Northern California’s harvest was already winding down when the wildfires tore through parts of Sonoma, Napa and Mendocino Counties, forcing winemakers and residents to flee. With fire crews still battling the flames, and many areas under mandatory evacuation, winemakers are facing challenges as they try to finish what had once looked to be a relatively easy harvest.
By the time the fires arrived, vintners had harvested the majority of their grapes. Karissa Kruse, president of the Sonoma County Winegrowers, estimates that 90 percent of the region’s winegrapes had been picked. The Napa Valley Vintners reported the same figure, while the Mendocino WineGrowers estimates that most of the white grapes and 75 percent of the region’s red grapes were in.
“The 2017 vintage has been a hot and dry one, but we are very pleased with the quality of the wines in tank right now,” said Remi Cohen of Lede Family Wines in Stags Leap District, a Napa appellation in the Atlas fire zone. “The grapes were acclimated to heat early in the season this year, had developed thick skins, and we were able to harvest most of our crop at relatively low Brix despite the heat.”
That allowed an early harvest. But vintners report that there is still some Cabernet Sauvignon and other late-ripening grapes hanging on the vines. Now they are scrambling to pick the last of their grapes and ferment the wines while coping with evacuations, power losses, road closures and thick clouds of smoke.
There is a good chance the vines survived, even if their grapes have not. “During the movement of these fires, the vineyards have actually served as a fire break in many instances and saved nearby homes and structures,” said Cohen. She believes the vines' green foliage and the mowed cover crops in the vineyards helped slow or halt the flames—green vegetation is harder to burn than the fires’ typical fuel, the dry scrub on the ground in the hillside forests of oak and pine.
Dr. Anita Oberholster, cooperative extension specialist in enology at the University of California at Davis, agrees that many of the vines should be fine since they are hard to burn and the strong winds actually helped to blow the fires through the vineyards very quickly. “We really think the impact on the vines will be minimal,” she said. “If there is an impact it may be that the buds have burned off and there may be an impact on the yields next year.”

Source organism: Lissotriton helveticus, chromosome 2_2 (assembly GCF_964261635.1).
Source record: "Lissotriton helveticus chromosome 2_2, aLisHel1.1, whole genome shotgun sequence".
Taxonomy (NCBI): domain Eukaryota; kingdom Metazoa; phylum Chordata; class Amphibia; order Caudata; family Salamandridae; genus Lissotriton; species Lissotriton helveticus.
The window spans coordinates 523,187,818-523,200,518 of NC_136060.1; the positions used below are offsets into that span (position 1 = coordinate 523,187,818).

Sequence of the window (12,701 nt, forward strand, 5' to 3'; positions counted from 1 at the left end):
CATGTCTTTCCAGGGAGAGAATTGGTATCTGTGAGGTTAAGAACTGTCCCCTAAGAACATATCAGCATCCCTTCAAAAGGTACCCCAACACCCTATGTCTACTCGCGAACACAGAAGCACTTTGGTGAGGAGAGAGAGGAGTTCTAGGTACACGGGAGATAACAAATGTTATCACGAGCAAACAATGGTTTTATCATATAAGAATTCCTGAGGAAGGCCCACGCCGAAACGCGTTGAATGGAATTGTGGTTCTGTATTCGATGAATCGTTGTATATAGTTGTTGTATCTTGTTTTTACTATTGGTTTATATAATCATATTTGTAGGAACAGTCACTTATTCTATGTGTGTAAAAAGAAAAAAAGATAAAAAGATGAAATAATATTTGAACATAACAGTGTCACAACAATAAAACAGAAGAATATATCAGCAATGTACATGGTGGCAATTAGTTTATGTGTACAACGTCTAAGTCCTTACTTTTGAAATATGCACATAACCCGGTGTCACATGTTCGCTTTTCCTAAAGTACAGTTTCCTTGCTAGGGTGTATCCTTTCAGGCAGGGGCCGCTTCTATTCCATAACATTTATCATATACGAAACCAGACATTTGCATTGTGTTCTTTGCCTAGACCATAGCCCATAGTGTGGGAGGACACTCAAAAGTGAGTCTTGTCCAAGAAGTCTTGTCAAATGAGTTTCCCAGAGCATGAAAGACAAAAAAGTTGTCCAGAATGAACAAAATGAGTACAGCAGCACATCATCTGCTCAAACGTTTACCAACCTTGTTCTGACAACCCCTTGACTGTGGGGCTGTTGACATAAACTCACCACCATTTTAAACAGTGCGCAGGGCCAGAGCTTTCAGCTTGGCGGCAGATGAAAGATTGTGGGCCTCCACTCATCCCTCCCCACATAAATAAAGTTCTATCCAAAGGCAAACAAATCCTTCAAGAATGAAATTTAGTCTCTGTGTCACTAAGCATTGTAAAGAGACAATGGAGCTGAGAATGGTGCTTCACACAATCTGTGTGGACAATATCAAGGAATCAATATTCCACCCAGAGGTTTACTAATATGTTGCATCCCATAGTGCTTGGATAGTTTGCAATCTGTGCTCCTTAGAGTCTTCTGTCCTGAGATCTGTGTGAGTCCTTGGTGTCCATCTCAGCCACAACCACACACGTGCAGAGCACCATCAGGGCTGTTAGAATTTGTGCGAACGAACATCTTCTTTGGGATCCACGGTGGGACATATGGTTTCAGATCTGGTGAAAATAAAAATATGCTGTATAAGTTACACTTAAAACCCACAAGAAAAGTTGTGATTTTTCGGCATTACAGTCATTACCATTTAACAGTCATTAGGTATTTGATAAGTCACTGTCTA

Those who have been able to pick their grapes are facing other challenges. Pickers and winery staff have had to evacuate, and some have lost their homes. “We are running on minimal crews right now,” said Philippe Melka, who consults for more than a dozen labels and produces his own wines.
Power outages are also creating issues for the wines fermenting in tanks. Adam Lee of Siduri says his winery in Santa Rosa survived, but it didn’t have power. On Tuesday, parent company Jackson Family Wines provided a generator. “We started out by going through the ferments,” Lee said. “It had gone a couple days without punch-downs and temperature control.”
Most winemakers try to keep their red wine fermentations between 70° to 85° F and white wines between 45° to 60° F. If the temperature gets too hot, the wines can taste cooked or the yeast can die before completing fermentation.
Lee put dry ice of top of some of his mid-ferment wines and inoculated others. He says that without power, there are ways to siphon out bins and tanks, but you can’t press the skins, and may lose up to 25 percent of the wine. “I think everything is going to be OK,” he said. “I think we are going to make fine wine out of it.”
Jesse Katz, who makes his wines at Envy in Calistoga, says he had crews spend the night there so they could still ferment, but lost power Thursday. “Today I brought Oliver Ranch [Cabernet] to Bevan Cellars because they wouldn’t let us into Calistoga.” The town has been under a mandatory evacuation order.
Besides being a health hazard, the thick smoke has some vintners alarmed. “We are obviously extremely concerned about smoke taint” impacting grapes still on the vine and fermenting wines, said Melka. He is taking steps in the vineyards and cellars to minimize contact with the smoke since compounds in the smoke can be absorbed through the grape skins, imparting a distinct smoky note in the wine.
Smoke residue contains high concentrations of volatile phenols, such as guaiacol and eugenol, which can accumulate in grape skins. They're released into the wines during fermentation.
Melka says he is sending samples to ETS Laboratories, the leading diagnostician for California wineries, but that the company is currently overwhelmed. He estimates that 15 percent of his grapes still need to be harvested and is evaluating each vineyard individually and notifying his clients of the risk.
Oberholster says while smoke taint is a risk, it's difficult to predict, and the compounds that cause it only become problematic at high levels. “I’m not all that worried about wines that are already made or fermenting,” she said, noting that the carbon dioxide, a byproduct of fermentation, will help protect the wines. But like so much in Northern California wine country right now, the future is unknown.